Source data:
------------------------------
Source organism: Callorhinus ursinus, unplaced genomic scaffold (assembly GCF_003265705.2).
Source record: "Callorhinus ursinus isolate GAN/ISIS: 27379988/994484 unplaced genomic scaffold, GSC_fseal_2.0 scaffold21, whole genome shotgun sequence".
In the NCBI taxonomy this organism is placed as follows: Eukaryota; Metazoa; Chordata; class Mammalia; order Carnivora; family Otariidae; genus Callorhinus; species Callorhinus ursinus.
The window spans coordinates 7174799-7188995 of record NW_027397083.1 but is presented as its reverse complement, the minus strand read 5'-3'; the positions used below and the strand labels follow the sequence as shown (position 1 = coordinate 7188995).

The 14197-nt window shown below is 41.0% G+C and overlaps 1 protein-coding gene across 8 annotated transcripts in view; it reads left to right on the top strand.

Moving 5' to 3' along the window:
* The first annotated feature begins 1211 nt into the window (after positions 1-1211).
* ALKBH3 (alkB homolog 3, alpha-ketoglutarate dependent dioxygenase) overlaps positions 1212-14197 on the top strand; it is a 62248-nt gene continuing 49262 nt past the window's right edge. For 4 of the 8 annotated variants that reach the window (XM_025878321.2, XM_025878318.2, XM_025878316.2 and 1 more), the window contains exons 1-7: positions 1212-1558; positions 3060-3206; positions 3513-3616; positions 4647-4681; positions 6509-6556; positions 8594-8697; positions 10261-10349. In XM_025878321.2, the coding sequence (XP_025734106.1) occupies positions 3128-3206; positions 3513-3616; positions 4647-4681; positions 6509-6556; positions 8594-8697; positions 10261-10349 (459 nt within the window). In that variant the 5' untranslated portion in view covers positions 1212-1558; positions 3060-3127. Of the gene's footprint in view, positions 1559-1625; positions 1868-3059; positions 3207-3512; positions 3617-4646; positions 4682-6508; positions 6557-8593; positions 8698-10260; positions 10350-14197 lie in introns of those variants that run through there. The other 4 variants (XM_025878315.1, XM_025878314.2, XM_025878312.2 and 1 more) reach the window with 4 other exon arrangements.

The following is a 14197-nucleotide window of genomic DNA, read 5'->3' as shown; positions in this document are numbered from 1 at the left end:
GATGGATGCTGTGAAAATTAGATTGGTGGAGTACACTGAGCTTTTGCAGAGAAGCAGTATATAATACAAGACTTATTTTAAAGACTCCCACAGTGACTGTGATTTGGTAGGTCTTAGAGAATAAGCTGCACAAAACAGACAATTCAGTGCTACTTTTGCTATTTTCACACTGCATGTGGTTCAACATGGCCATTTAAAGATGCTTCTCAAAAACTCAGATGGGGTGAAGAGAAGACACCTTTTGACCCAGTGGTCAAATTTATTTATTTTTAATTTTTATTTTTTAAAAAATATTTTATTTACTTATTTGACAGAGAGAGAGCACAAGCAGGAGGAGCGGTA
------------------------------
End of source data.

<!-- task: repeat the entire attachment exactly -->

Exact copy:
Source organism: Callorhinus ursinus, unplaced genomic scaffold (assembly GCF_003265705.2).
Source record: "Callorhinus ursinus isolate GAN/ISIS: 27379988/994484 unplaced genomic scaffold, GSC_fseal_2.0 scaffold21, whole genome shotgun sequence".
In the NCBI taxonomy this organism is placed as follows: Eukaryota; Metazoa; Chordata; class Mammalia; order Carnivora; family Otariidae; genus Callorhinus; species Callorhinus ursinus.
The window spans coordinates 7174799-7188995 of record NW_027397083.1 but is presented as its reverse complement, the minus strand read 5'-3'; the positions used below and the strand labels follow the sequence as shown (position 1 = coordinate 7188995).

The 14197-nt window shown below is 41.0% G+C and overlaps 1 protein-coding gene across 8 annotated transcripts in view; it reads left to right on the top strand.

Moving 5' to 3' along the window:
* The first annotated feature begins 1211 nt into the window (after positions 1-1211).
* ALKBH3 (alkB homolog 3, alpha-ketoglutarate dependent dioxygenase) overlaps positions 1212-14197 on the top strand; it is a 62248-nt gene continuing 49262 nt past the window's right edge. For 4 of the 8 annotated variants that reach the window (XM_025878321.2, XM_025878318.2, XM_025878316.2 and 1 more), the window contains exons 1-7: positions 1212-1558; positions 3060-3206; positions 3513-3616; positions 4647-4681; positions 6509-6556; positions 8594-8697; positions 10261-10349. In XM_025878321.2, the coding sequence (XP_025734106.1) occupies positions 3128-3206; positions 3513-3616; positions 4647-4681; positions 6509-6556; positions 8594-8697; positions 10261-10349 (459 nt within the window). In that variant the 5' untranslated portion in view covers positions 1212-1558; positions 3060-3127. Of the gene's footprint in view, positions 1559-1625; positions 1868-3059; positions 3207-3512; positions 3617-4646; positions 4682-6508; positions 6557-8593; positions 8698-10260; positions 10350-14197 lie in introns of those variants that run through there. The other 4 variants (XM_025878315.1, XM_025878314.2, XM_025878312.2 and 1 more) reach the window with 4 other exon arrangements.

The following is a 14197-nucleotide window of genomic DNA, read 5'->3' as shown; positions in this document are numbered from 1 at the left end:
GATGGATGCTGTGAAAATTAGATTGGTGGAGTACACTGAGCTTTTGCAGAGAAGCAGTATATAATACAAGACTTATTTTAAAGACTCCCACAGTGACTGTGATTTGGTAGGTCTTAGAGAATAAGCTGCACAAAACAGACAATTCAGTGCTACTTTTGCTATTTTCACACTGCATGTGGTTCAACATGGCCATTTAAAGATGCTTCTCAAAAACTCAGATGGGGTGAAGAGAAGACACCTTTTGACCCAGTGGTCAAATTTATTTATTTTTAATTTTTATTTTTTAAAAAATATTTTATTTACTTATTTGACAGAGAGAGAGCACAAGCAGGAGGAGCGGTA